He released the twelfth LP of his career and his third for Alligator, Hot Wires, in 1987. In addition to Donald Kinsey (formerly with Albert King and Bob Marley and The Wailers), keyboardist Stan Szelest, and Larry Exum (bass) and Morris Jennings (drums), this album includes guest vocals by veteran soul singer Johnny Sayles and blues singer Kanika Kress.

Tone and technique
Buchanan used a number of guitars throughout his career, although he was most often associated with a 1953 Telecaster guitar, which he used to produce his trebly signature tone. Rarely did Buchanan utilize 'stomp boxes' although later live performances utilized a digital delay. The 'sound' of Buchanan is essentially a Telecaster to an overdriven Fender amp on 10.

Buchanan taught himself many guitar styles, including the 'chicken pickin' style. He sometimes used his thumb nail rather than a plectrum and also employed it to augment his index finger and plectrum. Holding his thumb at a certain angle, Buchanan was able to hit the string and then partially mute it, suppressing lower overtones and exposing the harmonics, a technique now known as pinch harmonics. Buchanan had the ability to execute pinch harmonics on command, and could mute individual strings with free right-hand fingers while picking or pinching others.

Having first trained as a lap steel guitarist, Buchanan would often imitate its effect and bend strings to the required pitch, rather than starting on the desired note. This was particularly notable in his approach to using double and triple stops. Staccato hammer-on/offs and volume/tone knob sound effects were also used by Buchanan.

Live performances
Buchanan honed his live technique through many years of playing dance halls and bars. Buchanan played Carnegie Hall several times, and is perhaps the only lead guitarist to have consistently headlined there for over 15 years.

Buchanan encouraged a tradition of 'roots' performances that grew out of country, blues, and especially rock and roll. He often stuck around long after shows to talk with loyal fans. Many live CDs were released after his death.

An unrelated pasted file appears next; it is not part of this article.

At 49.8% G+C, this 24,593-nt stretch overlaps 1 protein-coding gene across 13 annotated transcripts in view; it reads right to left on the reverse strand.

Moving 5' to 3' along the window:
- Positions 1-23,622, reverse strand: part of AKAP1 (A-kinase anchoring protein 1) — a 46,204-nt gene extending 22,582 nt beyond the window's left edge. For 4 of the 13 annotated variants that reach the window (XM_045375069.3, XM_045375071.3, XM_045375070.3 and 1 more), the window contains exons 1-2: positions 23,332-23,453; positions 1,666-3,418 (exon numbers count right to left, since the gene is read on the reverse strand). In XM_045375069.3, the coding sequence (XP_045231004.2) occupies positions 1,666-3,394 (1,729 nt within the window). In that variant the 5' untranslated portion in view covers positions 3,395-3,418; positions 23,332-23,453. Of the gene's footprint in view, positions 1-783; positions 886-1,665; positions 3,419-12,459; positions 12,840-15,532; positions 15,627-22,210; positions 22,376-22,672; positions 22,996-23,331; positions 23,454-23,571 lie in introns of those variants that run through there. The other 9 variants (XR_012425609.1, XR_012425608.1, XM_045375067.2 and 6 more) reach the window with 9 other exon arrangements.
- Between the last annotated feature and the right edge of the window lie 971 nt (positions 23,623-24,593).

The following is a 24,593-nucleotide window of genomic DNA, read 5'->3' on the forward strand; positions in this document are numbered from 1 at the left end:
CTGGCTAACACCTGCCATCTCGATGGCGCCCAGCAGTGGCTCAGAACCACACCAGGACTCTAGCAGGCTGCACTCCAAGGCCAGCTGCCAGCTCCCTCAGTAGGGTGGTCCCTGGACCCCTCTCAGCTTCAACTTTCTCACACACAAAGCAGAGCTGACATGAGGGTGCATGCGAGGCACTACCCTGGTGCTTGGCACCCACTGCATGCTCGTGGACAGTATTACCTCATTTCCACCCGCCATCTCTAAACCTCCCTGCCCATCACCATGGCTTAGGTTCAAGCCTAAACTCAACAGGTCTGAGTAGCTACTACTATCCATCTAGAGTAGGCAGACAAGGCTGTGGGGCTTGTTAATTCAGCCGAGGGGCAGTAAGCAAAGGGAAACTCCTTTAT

Suicide and legacy
Buchanan's long-standing alcohol and substance abuse problems seemed to worsen with time, culminating on August 14th, 1988, when Buchanan was arrested for public intoxication. Several hours later Buchanan was found hanging by his own shirt in his cell in the Fairfax County Jail. According to Jerry Hentman who was in a cell nearby Roy's one, the Deputy Sheriff opened the door early in the morning and found Buchanan with the shirt around his neck .

His cause of death was officially recorded as suicide, a finding disputed by Buchanan's friends and family. One of his friends, Marc Fisher, reported seeing Roy's body with bruises on the head .

Roy's musical career took him from underground club gigs in the sixties and seventies to national television, gold record sales, and worldwide tours in the eighties with the likes of Lonnie Mack, the Allman Brothers, Willie Nile.

Even posthumously, he has the respect of many guitarists and a large number of fans, particularly for his unique sound. Buchanan was noted for the ability to get 'wah wah' and 'violin swell' effects from his Telecaster by use of the instrument's knobs and a plectrum. Finally, he was a pioneer in the use of pinch harmonics, and some of rock's most notable guitarists acknowledge Buchanan's mastery of the technique.

British guitar legend Jeff Beck dedicated his performance of a Stevie Wonder composition "Cause We've Ended As Lovers" to Buchanan on his 1975 landmark album Blow by Blow.

The 2006 Academy Award-winning Best Picture The Departed by Martin Scorsese ends with Buchanan's soulful instrumental treatment of the Don Gibson country music classic, "Sweet Dreams," as the credits begin to roll.

In 2007, French blues guitarist Fred Chapellier released a CD entitled Tribute to Roy Buchanan featuring a guest appearance by former Buchanan lead vocalist Billy Price.